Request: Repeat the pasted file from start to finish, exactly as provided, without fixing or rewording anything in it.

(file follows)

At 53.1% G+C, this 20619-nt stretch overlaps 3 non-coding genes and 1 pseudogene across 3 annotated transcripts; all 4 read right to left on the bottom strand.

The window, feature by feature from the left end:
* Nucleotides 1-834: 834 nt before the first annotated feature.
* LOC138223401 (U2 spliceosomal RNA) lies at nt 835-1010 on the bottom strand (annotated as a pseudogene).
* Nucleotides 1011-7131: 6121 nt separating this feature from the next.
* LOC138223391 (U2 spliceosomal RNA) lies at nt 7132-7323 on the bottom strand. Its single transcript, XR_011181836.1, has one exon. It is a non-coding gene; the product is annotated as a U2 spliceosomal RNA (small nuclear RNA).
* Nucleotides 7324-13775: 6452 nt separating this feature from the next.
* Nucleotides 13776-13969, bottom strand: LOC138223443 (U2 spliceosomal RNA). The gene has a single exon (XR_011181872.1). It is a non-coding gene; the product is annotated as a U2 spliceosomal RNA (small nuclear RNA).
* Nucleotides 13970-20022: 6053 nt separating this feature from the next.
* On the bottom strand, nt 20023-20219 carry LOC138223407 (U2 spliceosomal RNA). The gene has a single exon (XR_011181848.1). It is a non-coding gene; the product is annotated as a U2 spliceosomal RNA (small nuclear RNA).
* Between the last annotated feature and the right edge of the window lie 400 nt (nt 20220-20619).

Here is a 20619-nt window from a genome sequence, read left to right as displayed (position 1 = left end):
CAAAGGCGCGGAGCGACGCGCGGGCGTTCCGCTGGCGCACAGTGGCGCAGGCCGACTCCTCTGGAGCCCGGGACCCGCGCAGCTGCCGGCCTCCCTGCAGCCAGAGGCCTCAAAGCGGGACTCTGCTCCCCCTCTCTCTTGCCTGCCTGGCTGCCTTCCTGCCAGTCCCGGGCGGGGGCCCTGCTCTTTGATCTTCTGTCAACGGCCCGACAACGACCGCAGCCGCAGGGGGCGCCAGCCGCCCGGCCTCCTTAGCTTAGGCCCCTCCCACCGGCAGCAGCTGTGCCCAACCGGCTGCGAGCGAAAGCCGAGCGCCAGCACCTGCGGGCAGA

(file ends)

At 53.1% G+C, this 20619-nt stretch overlaps 3 non-coding genes and 1 pseudogene across 3 annotated transcripts; all 4 read right to left on the bottom strand.

The window, feature by feature from the left end:
* Nucleotides 1-834: 834 nt before the first annotated feature.
* LOC138223401 (U2 spliceosomal RNA) lies at nt 835-1010 on the bottom strand (annotated as a pseudogene).
* Nucleotides 1011-7131: 6121 nt separating this feature from the next.
* LOC138223391 (U2 spliceosomal RNA) lies at nt 7132-7323 on the bottom strand. Its single transcript, XR_011181836.1, has one exon. It is a non-coding gene; the product is annotated as a U2 spliceosomal RNA (small nuclear RNA).
* Nucleotides 7324-13775: 6452 nt separating this feature from the next.
* Nucleotides 13776-13969, bottom strand: LOC138223443 (U2 spliceosomal RNA). The gene has a single exon (XR_011181872.1). It is a non-coding gene; the product is annotated as a U2 spliceosomal RNA (small nuclear RNA).
* Nucleotides 13970-20022: 6053 nt separating this feature from the next.
* On the bottom strand, nt 20023-20219 carry LOC138223407 (U2 spliceosomal RNA). The gene has a single exon (XR_011181848.1). It is a non-coding gene; the product is annotated as a U2 spliceosomal RNA (small nuclear RNA).
* Between the last annotated feature and the right edge of the window lie 400 nt (nt 20220-20619).

Here is a 20619-nt window from a genome sequence, read left to right as displayed (position 1 = left end):
CAAAGGCGCGGAGCGACGCGCGGGCGTTCCGCTGGCGCACAGTGGCGCAGGCCGACTCCTCTGGAGCCCGGGACCCGCGCAGCTGCCGGCCTCCCTGCAGCCAGAGGCCTCAAAGCGGGACTCTGCTCCCCCTCTCTCTTGCCTGCCTGGCTGCCTTCCTGCCAGTCCCGGGCGGGGGCCCTGCTCTTTGATCTTCTGTCAACGGCCCGACAACGACCGCAGCCGCAGGGGGCGCCAGCCGCCCGGCCTCCTTAGCTTAGGCCCCTCCCACCGGCAGCAGCTGTGCCCAACCGGCTGCGAGCGAAAGCCGAGCGCCAGCACCTGCGGGCAGA